Death Valley bones may be German tourists
The group, all from Dresden, went missing 13 years ago.
Los Angeles -- US police on Saturday worked to identify bones and a personal document found in the remote desert region of Death Valley, California that may be linked to four German tourists who disappeared 13 years ago.
The Inyo County Sheriff's Department, the local coroner and the National Park Service said they had enough clues already to make the potential link to the group, last seen in the area in June 1996.
"Located close in proximity to the area where the skeletal remains were discovered was personal identification for one of the missing German tourists," said under-sheriff Jim Jones in a statement Friday.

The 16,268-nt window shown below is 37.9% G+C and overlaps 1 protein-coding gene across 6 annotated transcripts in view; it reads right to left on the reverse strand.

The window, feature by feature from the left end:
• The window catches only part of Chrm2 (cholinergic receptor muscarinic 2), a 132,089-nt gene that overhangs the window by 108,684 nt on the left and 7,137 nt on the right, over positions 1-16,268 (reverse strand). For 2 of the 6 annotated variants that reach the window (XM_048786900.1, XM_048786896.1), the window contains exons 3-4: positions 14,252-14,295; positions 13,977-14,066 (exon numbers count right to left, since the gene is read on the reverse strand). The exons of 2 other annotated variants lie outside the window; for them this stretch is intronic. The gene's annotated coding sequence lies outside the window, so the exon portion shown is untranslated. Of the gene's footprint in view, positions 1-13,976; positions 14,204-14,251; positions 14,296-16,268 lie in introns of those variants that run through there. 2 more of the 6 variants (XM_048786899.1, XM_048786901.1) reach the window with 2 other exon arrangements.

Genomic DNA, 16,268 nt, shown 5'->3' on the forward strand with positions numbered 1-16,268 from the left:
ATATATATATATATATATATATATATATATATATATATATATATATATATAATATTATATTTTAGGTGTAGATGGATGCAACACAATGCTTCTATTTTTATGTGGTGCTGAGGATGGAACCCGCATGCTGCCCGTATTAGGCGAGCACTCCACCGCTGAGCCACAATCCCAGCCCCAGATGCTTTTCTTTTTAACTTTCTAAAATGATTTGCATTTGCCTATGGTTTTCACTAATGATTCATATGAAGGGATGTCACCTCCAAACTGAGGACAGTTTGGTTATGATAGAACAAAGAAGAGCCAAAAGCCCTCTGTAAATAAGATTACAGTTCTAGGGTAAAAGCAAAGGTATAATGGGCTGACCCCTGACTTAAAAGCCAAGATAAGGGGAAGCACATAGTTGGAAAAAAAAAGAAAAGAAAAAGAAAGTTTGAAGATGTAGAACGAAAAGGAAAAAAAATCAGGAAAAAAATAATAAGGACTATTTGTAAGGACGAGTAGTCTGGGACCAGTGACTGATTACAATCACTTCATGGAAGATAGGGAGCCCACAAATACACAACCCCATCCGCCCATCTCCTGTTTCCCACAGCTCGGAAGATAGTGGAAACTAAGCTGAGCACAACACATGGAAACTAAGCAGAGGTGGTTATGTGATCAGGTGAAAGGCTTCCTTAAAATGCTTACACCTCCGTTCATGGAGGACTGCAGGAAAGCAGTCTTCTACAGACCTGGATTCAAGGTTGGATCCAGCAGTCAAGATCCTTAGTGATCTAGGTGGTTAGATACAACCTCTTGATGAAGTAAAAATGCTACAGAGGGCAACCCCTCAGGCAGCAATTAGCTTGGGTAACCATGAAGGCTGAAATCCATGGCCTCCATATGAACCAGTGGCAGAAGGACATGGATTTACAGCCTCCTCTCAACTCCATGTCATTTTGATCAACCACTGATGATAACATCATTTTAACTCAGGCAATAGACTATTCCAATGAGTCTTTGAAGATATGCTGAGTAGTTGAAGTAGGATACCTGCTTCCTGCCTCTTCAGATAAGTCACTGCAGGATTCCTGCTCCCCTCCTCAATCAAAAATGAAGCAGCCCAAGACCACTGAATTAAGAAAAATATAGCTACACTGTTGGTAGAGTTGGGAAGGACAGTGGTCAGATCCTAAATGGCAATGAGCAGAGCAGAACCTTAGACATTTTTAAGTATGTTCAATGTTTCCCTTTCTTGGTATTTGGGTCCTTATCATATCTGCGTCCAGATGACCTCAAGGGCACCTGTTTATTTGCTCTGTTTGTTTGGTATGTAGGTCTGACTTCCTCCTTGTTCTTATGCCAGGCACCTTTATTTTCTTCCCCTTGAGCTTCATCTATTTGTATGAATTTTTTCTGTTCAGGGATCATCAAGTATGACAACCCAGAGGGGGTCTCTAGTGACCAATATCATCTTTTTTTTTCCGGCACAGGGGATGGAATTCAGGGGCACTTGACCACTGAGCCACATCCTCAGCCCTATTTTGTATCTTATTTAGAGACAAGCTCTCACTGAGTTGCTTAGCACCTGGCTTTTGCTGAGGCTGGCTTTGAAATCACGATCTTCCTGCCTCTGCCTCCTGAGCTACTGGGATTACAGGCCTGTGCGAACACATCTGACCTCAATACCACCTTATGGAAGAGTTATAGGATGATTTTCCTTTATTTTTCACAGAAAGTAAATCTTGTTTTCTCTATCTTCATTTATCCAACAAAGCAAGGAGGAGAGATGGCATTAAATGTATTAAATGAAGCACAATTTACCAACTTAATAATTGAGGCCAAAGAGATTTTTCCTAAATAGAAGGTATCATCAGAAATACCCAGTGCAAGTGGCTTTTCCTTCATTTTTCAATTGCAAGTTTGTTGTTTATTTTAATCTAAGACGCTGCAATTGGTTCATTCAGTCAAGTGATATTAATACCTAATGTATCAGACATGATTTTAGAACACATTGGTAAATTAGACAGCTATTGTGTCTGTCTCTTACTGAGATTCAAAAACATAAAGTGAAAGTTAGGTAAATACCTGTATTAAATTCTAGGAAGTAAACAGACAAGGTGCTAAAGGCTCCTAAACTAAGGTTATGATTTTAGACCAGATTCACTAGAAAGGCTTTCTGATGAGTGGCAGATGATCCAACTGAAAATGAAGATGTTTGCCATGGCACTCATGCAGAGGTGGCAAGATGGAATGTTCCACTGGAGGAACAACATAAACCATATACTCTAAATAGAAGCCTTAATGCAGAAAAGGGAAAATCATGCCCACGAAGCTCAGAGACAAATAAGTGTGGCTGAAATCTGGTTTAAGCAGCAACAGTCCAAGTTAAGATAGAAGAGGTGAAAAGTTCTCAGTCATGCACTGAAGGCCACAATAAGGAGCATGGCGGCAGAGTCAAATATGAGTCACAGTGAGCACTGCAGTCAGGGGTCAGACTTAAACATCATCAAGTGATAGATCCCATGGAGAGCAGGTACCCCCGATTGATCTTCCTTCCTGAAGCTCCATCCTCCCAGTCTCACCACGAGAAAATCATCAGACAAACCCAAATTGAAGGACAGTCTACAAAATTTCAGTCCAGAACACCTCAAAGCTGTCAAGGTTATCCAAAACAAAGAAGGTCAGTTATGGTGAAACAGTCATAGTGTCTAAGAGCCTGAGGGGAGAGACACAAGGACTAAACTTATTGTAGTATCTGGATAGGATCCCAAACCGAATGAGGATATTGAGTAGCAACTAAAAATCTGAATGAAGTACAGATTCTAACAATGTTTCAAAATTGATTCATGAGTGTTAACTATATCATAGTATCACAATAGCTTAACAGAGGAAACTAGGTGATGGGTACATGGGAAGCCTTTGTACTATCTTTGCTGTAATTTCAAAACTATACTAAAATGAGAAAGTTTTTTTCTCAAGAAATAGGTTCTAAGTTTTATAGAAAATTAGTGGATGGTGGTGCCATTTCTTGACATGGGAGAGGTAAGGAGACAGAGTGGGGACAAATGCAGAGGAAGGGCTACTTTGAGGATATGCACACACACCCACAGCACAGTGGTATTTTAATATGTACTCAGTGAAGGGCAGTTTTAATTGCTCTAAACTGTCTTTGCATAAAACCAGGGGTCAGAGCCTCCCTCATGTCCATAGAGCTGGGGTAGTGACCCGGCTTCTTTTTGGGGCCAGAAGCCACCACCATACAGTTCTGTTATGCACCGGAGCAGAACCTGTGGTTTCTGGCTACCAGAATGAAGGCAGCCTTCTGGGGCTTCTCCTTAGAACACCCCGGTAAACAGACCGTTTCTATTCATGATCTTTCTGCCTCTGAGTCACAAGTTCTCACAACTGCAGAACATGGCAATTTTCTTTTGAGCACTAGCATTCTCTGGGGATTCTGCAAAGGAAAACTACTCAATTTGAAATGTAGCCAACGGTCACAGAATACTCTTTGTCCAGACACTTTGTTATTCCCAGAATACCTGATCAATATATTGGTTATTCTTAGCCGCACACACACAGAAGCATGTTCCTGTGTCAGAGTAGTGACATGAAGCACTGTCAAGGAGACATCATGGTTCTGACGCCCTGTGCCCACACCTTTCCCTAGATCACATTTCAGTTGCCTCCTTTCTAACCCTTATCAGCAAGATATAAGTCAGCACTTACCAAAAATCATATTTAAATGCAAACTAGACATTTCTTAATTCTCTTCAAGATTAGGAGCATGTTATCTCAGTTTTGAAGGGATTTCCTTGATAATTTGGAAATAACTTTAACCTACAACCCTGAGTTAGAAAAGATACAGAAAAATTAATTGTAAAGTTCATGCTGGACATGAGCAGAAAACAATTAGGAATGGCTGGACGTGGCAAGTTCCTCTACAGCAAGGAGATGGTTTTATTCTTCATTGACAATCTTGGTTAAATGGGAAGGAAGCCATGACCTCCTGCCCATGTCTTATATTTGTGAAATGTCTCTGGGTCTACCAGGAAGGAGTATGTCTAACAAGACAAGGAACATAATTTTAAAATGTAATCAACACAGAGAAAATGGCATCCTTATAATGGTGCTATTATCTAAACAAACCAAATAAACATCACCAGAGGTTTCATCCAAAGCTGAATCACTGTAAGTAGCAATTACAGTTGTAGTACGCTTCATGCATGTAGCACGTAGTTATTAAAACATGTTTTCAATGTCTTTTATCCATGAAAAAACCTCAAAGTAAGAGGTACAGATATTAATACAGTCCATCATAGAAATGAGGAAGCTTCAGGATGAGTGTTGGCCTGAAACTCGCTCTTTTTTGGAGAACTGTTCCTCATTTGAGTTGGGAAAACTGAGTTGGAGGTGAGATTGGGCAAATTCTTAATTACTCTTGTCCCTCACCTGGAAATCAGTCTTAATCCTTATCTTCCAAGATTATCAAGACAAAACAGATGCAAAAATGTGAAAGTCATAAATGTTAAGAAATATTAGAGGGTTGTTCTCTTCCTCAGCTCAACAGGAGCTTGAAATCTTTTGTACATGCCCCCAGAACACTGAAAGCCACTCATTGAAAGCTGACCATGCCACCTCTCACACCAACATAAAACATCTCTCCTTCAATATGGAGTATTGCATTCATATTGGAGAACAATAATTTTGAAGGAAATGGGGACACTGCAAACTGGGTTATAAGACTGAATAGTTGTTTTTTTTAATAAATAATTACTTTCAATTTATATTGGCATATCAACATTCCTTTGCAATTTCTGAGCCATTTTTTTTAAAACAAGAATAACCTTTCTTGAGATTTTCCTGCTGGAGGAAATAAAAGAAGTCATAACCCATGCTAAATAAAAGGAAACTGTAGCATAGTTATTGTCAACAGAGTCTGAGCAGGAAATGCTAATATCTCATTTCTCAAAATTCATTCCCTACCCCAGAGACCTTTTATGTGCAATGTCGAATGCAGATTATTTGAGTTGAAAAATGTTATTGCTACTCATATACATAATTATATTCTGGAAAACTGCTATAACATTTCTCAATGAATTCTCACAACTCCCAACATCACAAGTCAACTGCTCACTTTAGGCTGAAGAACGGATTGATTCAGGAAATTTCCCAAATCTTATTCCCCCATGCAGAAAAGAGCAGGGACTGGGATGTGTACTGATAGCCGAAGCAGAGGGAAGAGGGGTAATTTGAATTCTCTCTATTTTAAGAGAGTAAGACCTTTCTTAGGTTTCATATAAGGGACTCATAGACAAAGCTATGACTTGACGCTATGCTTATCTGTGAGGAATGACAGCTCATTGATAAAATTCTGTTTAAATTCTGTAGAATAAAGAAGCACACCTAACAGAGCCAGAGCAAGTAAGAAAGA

Two months after they went missing, the tourist's rented van was discovered by investigators, but exhaustive searches of the area some 185 miles (300 kilometers) north of Los Angeles, on the border with Nevada, failed to turn up any evidence of their whereabouts.
The Los Angeles Times identified the group, all from Dresden, as 28-year-old Cornelia Meyer, her son Max, aged four, and 33-year-old man Egbert Rimkus and his son Georg Weber, 10.
Temperatures in sweltering Death Valley, one of the world's hottest and driest regions, would have been reaching a peak of about 115 degrees Fahrenheit (46 degrees Celsius) at the time of the group's disappearance.
When their vehicle was found, all four tires were flat, according to the Times, and investigators at the time believed the group had driven on the shredded wheels for two miles before stopping.